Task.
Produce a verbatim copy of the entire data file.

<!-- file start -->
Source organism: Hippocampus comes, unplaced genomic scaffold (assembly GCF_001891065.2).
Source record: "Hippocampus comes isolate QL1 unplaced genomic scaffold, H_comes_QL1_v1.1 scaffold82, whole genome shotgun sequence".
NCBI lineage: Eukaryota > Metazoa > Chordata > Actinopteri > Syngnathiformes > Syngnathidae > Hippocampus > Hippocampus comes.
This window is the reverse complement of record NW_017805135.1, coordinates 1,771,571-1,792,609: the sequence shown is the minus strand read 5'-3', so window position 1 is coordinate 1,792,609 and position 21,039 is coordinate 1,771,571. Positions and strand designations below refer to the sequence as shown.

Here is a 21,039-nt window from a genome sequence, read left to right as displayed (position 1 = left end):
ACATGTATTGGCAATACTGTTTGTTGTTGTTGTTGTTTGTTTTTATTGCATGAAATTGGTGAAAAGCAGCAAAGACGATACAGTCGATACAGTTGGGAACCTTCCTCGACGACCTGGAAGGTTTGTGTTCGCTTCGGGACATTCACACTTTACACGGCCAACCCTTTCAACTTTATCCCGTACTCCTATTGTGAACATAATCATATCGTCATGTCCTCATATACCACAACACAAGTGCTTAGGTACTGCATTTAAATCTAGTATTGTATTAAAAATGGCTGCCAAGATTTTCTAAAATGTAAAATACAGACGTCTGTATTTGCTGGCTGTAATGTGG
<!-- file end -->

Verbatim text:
Source organism: Hippocampus comes, unplaced genomic scaffold (assembly GCF_001891065.2).
Source record: "Hippocampus comes isolate QL1 unplaced genomic scaffold, H_comes_QL1_v1.1 scaffold82, whole genome shotgun sequence".
NCBI lineage: Eukaryota > Metazoa > Chordata > Actinopteri > Syngnathiformes > Syngnathidae > Hippocampus > Hippocampus comes.
This window is the reverse complement of record NW_017805135.1, coordinates 1,771,571-1,792,609: the sequence shown is the minus strand read 5'-3', so window position 1 is coordinate 1,792,609 and position 21,039 is coordinate 1,771,571. Positions and strand designations below refer to the sequence as shown.

Here is a 21,039-nt window from a genome sequence, read left to right as displayed (position 1 = left end):
ACATGTATTGGCAATACTGTTTGTTGTTGTTGTTGTTTGTTTTTATTGCATGAAATTGGTGAAAAGCAGCAAAGACGATACAGTCGATACAGTTGGGAACCTTCCTCGACGACCTGGAAGGTTTGTGTTCGCTTCGGGACATTCACACTTTACACGGCCAACCCTTTCAACTTTATCCCGTACTCCTATTGTGAACATAATCATATCGTCATGTCCTCATATACCACAACACAAGTGCTTAGGTACTGCATTTAAATCTAGTATTGTATTAAAAATGGCTGCCAAGATTTTCTAAAATGTAAAATACAGACGTCTGTATTTGCTGGCTGTAATGTGG